Access Type

Open Access Dissertation

Date of Award

January 2013

Degree Type


Degree Name




First Advisor

Hayg Oshagan

Second Advisor

Pradeep Sopory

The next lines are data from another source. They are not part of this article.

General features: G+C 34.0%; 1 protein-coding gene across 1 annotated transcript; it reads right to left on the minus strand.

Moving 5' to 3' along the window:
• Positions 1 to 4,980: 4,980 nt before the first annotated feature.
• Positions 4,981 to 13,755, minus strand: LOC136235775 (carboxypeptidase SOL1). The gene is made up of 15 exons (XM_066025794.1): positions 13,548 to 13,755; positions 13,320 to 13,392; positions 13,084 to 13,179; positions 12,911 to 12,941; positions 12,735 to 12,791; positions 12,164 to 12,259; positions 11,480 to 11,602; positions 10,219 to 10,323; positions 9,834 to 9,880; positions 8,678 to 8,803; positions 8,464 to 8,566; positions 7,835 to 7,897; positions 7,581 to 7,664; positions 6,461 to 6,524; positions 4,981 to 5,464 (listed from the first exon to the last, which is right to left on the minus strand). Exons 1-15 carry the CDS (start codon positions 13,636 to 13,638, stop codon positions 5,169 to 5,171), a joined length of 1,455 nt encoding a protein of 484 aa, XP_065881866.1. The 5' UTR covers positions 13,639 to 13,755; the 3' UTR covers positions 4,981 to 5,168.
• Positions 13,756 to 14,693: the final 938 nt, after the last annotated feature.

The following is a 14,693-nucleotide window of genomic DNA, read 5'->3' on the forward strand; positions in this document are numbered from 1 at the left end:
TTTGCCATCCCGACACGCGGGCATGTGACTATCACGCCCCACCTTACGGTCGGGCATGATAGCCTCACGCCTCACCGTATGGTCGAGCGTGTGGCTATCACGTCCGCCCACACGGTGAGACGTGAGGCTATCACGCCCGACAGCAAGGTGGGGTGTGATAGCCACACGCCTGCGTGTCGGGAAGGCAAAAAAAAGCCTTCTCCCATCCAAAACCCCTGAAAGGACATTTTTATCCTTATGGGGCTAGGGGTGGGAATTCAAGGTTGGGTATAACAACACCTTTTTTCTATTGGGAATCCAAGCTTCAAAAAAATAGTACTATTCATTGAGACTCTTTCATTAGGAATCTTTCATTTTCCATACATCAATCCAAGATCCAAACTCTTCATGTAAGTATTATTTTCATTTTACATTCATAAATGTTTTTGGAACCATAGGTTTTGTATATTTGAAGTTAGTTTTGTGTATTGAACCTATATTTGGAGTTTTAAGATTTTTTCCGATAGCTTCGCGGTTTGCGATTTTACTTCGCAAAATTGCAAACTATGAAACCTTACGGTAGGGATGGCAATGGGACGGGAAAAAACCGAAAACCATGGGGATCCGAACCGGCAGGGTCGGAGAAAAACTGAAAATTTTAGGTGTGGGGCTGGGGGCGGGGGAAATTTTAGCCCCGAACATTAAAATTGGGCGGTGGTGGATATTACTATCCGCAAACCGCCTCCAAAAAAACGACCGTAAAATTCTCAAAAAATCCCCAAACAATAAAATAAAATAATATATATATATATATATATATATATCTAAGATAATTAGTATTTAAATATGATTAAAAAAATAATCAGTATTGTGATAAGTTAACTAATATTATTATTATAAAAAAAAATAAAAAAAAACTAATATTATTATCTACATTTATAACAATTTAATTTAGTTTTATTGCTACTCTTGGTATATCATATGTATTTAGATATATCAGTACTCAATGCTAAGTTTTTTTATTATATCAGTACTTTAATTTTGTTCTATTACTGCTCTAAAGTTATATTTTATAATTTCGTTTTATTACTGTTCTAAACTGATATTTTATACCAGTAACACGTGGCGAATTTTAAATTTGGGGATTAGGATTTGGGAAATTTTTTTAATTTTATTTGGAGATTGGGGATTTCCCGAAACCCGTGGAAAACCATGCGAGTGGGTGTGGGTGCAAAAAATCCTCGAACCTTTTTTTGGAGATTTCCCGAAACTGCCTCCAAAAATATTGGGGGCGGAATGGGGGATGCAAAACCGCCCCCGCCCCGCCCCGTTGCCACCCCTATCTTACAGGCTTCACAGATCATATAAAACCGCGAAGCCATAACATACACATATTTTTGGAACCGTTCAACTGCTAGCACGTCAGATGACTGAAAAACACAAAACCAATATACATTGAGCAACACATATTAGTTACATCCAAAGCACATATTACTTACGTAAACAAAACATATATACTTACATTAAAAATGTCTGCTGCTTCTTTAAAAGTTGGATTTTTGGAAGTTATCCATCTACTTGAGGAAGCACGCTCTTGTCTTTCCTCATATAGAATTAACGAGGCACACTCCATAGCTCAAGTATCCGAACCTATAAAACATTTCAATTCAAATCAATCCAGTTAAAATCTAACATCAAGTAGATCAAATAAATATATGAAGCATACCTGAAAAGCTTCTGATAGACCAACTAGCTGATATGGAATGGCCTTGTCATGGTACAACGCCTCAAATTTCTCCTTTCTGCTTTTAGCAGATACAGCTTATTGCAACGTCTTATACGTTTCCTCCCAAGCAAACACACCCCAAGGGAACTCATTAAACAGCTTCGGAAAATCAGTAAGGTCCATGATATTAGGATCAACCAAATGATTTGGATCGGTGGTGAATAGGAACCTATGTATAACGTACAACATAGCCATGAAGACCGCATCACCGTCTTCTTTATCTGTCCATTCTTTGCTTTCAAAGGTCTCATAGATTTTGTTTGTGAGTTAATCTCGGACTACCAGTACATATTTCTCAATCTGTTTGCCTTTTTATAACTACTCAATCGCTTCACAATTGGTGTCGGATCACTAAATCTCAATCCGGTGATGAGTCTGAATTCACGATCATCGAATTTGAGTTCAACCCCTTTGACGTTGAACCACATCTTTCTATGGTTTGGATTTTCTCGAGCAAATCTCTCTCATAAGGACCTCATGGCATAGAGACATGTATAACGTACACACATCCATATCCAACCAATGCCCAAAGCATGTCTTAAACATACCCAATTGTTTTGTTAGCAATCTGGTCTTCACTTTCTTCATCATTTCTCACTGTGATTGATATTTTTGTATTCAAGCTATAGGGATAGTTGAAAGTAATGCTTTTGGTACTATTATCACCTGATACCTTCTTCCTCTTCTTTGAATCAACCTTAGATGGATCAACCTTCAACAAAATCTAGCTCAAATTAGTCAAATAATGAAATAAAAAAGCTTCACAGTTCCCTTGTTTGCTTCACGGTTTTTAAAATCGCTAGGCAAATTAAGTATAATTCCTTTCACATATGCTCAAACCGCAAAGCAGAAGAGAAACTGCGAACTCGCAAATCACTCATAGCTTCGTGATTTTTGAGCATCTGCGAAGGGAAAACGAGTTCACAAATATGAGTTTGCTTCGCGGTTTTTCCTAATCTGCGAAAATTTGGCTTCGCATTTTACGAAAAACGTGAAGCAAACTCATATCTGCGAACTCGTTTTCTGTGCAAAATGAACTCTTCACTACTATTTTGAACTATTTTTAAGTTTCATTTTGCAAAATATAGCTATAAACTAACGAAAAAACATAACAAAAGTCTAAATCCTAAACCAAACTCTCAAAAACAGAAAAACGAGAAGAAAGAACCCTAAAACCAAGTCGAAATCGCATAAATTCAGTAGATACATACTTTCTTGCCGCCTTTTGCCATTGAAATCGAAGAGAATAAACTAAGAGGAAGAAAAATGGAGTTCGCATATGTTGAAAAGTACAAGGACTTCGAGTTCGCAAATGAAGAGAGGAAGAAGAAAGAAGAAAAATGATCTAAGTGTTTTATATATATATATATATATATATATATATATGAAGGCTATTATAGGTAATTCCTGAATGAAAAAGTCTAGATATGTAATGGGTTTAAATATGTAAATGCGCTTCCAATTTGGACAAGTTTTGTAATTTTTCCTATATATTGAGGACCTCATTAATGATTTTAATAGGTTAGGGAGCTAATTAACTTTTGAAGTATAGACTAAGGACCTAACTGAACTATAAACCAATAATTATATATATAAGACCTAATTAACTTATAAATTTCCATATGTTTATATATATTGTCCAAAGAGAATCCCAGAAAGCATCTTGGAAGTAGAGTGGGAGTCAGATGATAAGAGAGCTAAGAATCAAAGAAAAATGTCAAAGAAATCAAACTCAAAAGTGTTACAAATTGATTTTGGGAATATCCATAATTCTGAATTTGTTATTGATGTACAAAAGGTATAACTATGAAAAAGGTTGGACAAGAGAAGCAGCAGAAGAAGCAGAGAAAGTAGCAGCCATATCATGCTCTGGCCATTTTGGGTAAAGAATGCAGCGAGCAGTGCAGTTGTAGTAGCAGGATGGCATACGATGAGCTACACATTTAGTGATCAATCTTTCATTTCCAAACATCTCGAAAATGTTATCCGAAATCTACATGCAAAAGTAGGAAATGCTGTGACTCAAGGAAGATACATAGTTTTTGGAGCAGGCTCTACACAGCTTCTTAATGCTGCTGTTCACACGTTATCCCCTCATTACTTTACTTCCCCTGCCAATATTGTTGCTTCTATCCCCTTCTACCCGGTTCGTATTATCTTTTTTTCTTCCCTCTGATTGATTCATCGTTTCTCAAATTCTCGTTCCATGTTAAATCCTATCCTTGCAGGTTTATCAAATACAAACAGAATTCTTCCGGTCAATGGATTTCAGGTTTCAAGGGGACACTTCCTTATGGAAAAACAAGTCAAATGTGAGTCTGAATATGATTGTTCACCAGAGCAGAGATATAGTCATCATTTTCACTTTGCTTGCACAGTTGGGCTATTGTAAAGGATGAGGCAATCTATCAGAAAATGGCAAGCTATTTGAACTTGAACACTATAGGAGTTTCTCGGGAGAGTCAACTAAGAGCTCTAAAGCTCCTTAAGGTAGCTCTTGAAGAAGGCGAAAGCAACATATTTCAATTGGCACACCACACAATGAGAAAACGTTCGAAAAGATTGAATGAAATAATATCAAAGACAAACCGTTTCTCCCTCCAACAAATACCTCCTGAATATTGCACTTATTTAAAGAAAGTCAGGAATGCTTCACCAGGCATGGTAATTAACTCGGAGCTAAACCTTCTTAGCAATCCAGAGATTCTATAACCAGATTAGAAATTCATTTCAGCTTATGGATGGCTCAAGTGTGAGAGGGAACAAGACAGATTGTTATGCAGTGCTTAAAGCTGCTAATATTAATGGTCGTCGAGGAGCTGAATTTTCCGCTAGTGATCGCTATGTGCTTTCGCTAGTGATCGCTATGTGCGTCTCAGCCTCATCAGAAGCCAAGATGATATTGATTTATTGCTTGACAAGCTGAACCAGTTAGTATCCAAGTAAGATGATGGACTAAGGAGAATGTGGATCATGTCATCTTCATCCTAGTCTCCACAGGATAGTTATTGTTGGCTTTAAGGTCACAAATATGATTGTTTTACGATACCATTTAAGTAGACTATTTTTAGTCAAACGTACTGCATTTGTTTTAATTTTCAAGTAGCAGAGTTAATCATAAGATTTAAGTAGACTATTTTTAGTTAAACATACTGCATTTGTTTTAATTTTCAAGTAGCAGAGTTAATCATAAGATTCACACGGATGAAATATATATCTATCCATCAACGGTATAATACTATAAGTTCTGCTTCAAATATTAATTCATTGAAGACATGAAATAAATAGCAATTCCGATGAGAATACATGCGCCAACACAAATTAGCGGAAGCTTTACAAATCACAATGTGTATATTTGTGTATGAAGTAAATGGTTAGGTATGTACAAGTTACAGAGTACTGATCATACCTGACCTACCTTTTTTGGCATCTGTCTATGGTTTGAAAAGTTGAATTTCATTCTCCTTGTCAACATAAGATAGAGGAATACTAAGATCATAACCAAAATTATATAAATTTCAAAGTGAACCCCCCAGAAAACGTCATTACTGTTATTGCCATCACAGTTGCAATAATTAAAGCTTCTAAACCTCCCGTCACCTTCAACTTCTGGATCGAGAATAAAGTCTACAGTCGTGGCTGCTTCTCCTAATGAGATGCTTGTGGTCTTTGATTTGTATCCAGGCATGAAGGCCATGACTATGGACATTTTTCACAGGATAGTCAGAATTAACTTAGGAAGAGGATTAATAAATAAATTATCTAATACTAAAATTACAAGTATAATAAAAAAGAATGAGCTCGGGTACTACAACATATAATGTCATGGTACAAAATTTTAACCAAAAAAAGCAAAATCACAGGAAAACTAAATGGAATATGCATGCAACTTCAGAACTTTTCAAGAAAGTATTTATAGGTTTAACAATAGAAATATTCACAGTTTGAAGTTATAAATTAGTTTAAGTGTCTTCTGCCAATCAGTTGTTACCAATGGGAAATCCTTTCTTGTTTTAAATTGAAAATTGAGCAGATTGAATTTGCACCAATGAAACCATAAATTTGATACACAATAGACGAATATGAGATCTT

The purpose of this study is to investigate media's influences on the acculturation of North Korean refugee young adults in South Korea, especially focusing on identifying the role of online social media. The study examined the acculturation and media patterns of the refugee young adults and found evidence that the use of South Korean media and North Korea-related media enhanced the acculturation domains of South and North Korean cultures, and therefore the utilization of both media as a whole can facilitate the pluralism model of acculturation. Specifically, a series of hierarchical multiple regressions revealed that South Korean mass media use had positive, significant relationships with South Korean identity and language competence. In addition, online social media use with South Koreans was significantly related to greater South Korean identity and South Korean social networks, and it also showed marginal associations with greater involvement with the South Korean community and less acculturative stress. On the other hand, the use of North Korea-related mass media content was positively related to North Korean cultural competence, North Korean refugee community involvement, and self-esteem, and the use of online social media with North Korean refugees was positively related to North Korean identity and cultural competence and social networks with other refugees. These findings indicate that the acculturation process of North Korean refugee young adults is significantly influenced by the dynamic interactions between South Korean media and North Korea-related media and also between the mass media and online social media. The theoretical model describing the media environment of North Korean refugees was presented along with the discussions of practical implications and directions for future research.

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